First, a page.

(An example: at one point one of the octopodes makes reference to 6/8 as a fraction. At first the math teacher in me was mildly annoyed by the fact that he didn’t reduce the fraction, and then it hit me– the damn things have eight legs, so of course they use base-8 mathematics. He could have just used percentages and left this out, but he didn’t. That kind of thing.)

Anyway, if for some reason you haven’t read this series yet, get on it.

Meanwhile, don’t ever tell me that Twitter doesn’t sell books. I don’t know off the top of my head how long Daniel M. Ford and I have been mutual follows, but it’s been a while, and for some reason one of his tweets caught me at the exact right moment a few weeks ago and I ordered one of his books. Now, this is always a tricky thing for authors, and I think most of us have learned that even if we find out that a fellow writer has ordered one of our books, you never, ever ask if they’ve read it yet or what they thought. I absolutely hate it when I don’t like the books of writers I know, particularly indie writers (Dan writes for an independent publishing house, but I don’t know that he’d style himself an “indie author,” at least not the same way I do) and there’s always some trepidation whenever I start to read the book because of that, especially since I record everything I read on Goodreads and people tend to notice. Another issue in this case was that the book is a detective/procedural mystery, a genre I dabble in from time to time but am not generally a huge fan of.

I, uh, read the book in a single sitting, starting it around 8:30 last night and finishing it just after midnight, and I’ve already preordered the sequel and ordered a copy of the first book of his fantasy Paladin trilogy. So, yeah, I guess I liked it. The real victory here is the main character himself, Jack Dixon, who lives on a houseboat and thinks apples and protein-infused peanut butter measured precisely by the tablespoon counts as a meal, and yet who somehow felt like a real person who I knew within a chapter or two of the start of the book. I am typically more story-focused than character-focused as a reader, but Jack’s persona is compelling and clearly-drawn enough that I want to know more about him. Ford’s lean-and-clean, no-frills prose is perfectly suited to writing a detective novel, too; it’ll be really interesting to see how he handles a fantasy novel, which tend a bit more toward the flowery. My only gripe is that the ending felt a bit abrupt to me– the actual mystery is solved around the 80% mark and the end of the book is more like a coda and setup for the next book than anything else, but as there is another book coming it’s not as big of a weakness as it might be as a pure standalone.

So, yeah. ‘Twas a good day for reading yesterday.

I been readin’: some reviewlets

4169sZXxF0L._SX322_BO1,204,203,200_I spent a lot of time reading this weekend, which is the best way to spend a weekend; I managed to read two complete books cover to cover basically before even getting into the shower yesterday, and knocked out another one this afternoon.  I know I keep saying it, but it’s nice not working weekends.  I didn’t even put my watch on today!  That’s how awesome this weekend has been.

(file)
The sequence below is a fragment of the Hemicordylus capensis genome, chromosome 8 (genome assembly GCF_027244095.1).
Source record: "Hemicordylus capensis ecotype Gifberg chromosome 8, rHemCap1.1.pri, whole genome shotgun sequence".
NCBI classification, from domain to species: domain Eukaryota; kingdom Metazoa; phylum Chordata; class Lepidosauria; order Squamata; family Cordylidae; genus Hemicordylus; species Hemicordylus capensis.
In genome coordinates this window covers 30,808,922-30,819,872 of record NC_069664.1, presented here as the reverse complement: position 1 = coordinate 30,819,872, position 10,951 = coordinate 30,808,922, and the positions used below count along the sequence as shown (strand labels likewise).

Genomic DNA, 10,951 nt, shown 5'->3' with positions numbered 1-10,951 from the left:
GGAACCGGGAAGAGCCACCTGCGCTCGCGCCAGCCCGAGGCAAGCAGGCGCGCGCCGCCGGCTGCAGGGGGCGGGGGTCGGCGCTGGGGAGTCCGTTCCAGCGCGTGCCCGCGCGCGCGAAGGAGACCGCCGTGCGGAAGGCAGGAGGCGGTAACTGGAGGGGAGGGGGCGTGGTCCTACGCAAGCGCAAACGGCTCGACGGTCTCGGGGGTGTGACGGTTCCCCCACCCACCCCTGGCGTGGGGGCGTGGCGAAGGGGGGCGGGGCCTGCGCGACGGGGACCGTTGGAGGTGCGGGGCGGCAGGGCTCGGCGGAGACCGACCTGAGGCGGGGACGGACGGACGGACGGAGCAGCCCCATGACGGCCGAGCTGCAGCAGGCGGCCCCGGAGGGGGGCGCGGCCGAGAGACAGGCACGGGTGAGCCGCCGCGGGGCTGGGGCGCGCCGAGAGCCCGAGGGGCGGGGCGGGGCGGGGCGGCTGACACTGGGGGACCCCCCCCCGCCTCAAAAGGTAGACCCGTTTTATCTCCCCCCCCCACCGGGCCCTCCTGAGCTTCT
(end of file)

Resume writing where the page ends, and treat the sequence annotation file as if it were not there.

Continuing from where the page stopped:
At any rate, seeing as how I really enjoyed all four of the books I’ve finished, but I don’t want to write four full book review posts, y’all get some quick reviewlets instead of a solid week of book posts.

We’ll start with Into the Drowning Deep, by Mira Grant, who is also Seanan McGuire.  I’m a big goddamn fan; I know I’ve talked about her under both pen names around here repeatedly, so I’ll cut to the chase on this one: it’s her best book.  ITDD is kind of a book designed to push my buttons in a lot of ways; all of the characters are scientists (and damn near all of them are women scientists, which is even better) and the book is a great mix of research-intensive oceanographic geekery, cryptid speculation, and gut-wrenching horror.  It takes a lot for a book to scare me, to the point where I can only recall praising one book in the past for how scary it is.  This is right up there.  It’s also insanely movie-friendly.   I want to see this movie on the big screen so bad I can taste it, and some Hollywood bastard needs to shovel a ton of money at Seanan and get this on screen now.

410o6yuEykL._SX311_BO1,204,203,200_ My love for Tor.com’s novella line continues to grow with every book they release.  I have damn near an entire shelf of them by now, and I’m at the point where I’m putting them on my Amazon wish list the second I find out about them regardless of who the author is or the subject matter.  That said, P. Djèli Clark’s The Black God’s Drums is a perfect exemplar of what I love about the line: an author I’ve never heard of (I have found so many good authors through these novellas!) writing an alt-history featuring characters that are generally underrepresented in genre literature.  In this case, the book is set in an antebellum, independent New Orleans, in an America that is split into at least three or four different factions, with airships and steampunk and, oh, right, orisha magic.  The main character, a young girl named Creeper, is possessed by Oya, an African god of wind and storms, and occasionally is able to manifest magic powers.

Oh, and there are nuns who are basically spymasters, which kinda rocks.